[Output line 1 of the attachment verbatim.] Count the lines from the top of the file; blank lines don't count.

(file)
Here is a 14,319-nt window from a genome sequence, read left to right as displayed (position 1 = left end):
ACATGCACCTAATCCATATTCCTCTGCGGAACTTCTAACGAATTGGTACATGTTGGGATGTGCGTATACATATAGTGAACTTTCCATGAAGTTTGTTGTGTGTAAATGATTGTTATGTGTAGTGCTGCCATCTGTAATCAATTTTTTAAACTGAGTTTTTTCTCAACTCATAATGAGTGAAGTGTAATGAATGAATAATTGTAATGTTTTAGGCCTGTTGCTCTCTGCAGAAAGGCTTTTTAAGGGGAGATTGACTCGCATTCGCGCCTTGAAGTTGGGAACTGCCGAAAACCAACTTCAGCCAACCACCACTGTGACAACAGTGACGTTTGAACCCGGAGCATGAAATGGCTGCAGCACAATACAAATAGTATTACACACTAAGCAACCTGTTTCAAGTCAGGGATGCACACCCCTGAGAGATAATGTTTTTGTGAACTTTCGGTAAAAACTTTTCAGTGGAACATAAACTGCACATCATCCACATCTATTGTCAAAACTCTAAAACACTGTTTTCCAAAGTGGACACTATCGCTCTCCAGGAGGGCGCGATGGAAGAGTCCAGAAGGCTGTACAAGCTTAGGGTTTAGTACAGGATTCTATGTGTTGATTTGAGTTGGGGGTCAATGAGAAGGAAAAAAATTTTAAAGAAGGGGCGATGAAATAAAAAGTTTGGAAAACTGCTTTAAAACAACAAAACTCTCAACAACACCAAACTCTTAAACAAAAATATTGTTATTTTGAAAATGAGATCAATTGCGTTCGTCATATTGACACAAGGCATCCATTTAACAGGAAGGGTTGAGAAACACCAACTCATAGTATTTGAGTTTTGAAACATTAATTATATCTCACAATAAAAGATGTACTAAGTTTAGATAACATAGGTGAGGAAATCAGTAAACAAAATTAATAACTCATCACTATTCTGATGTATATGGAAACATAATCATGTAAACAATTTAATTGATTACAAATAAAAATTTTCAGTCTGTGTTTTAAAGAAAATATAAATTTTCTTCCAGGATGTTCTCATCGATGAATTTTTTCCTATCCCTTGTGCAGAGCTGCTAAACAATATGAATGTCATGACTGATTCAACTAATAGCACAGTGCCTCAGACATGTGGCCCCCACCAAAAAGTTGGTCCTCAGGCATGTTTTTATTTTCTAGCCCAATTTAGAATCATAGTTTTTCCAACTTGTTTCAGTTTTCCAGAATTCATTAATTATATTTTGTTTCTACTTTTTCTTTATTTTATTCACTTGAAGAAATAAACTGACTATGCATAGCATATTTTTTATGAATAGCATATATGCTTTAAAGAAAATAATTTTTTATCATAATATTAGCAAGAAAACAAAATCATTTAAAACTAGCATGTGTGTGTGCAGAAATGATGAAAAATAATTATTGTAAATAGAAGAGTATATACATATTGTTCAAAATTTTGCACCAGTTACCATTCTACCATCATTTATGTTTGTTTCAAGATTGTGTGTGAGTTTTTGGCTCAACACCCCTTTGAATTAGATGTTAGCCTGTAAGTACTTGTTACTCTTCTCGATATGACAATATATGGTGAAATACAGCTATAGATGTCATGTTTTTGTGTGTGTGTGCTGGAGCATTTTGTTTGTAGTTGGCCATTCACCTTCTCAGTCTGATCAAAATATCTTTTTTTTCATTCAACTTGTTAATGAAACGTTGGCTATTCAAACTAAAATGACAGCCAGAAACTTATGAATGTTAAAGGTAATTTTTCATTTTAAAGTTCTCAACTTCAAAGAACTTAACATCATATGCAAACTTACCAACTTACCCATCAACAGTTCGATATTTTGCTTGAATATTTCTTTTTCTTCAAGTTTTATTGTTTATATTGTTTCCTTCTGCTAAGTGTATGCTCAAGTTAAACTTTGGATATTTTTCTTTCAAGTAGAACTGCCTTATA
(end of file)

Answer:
Here is a 14,319-nt window from a genome sequence, read left to right as displayed (position 1 = left end):